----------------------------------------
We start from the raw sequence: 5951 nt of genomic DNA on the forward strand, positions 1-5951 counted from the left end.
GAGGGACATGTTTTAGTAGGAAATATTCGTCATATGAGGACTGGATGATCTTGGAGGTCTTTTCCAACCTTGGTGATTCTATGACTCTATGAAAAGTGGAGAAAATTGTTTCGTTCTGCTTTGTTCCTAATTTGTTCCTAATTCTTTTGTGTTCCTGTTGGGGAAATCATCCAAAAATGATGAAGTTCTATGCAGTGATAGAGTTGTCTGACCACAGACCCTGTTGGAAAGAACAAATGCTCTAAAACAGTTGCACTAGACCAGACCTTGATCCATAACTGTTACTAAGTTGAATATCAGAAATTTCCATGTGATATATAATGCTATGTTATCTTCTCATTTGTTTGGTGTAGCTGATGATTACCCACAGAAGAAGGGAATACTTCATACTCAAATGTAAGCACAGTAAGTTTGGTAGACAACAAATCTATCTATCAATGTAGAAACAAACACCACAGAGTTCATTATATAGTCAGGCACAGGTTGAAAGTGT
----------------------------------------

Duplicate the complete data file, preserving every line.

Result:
We start from the raw sequence: 5951 nt of genomic DNA on the forward strand, positions 1-5951 counted from the left end.
GAGGGACATGTTTTAGTAGGAAATATTCGTCATATGAGGACTGGATGATCTTGGAGGTCTTTTCCAACCTTGGTGATTCTATGACTCTATGAAAAGTGGAGAAAATTGTTTCGTTCTGCTTTGTTCCTAATTTGTTCCTAATTCTTTTGTGTTCCTGTTGGGGAAATCATCCAAAAATGATGAAGTTCTATGCAGTGATAGAGTTGTCTGACCACAGACCCTGTTGGAAAGAACAAATGCTCTAAAACAGTTGCACTAGACCAGACCTTGATCCATAACTGTTACTAAGTTGAATATCAGAAATTTCCATGTGATATATAATGCTATGTTATCTTCTCATTTGTTTGGTGTAGCTGATGATTACCCACAGAAGAAGGGAATACTTCATACTCAAATGTAAGCACAGTAAGTTTGGTAGACAACAAATCTATCTATCAATGTAGAAACAAACACCACAGAGTTCATTATATAGTCAGGCACAGGTTGAAAGTGT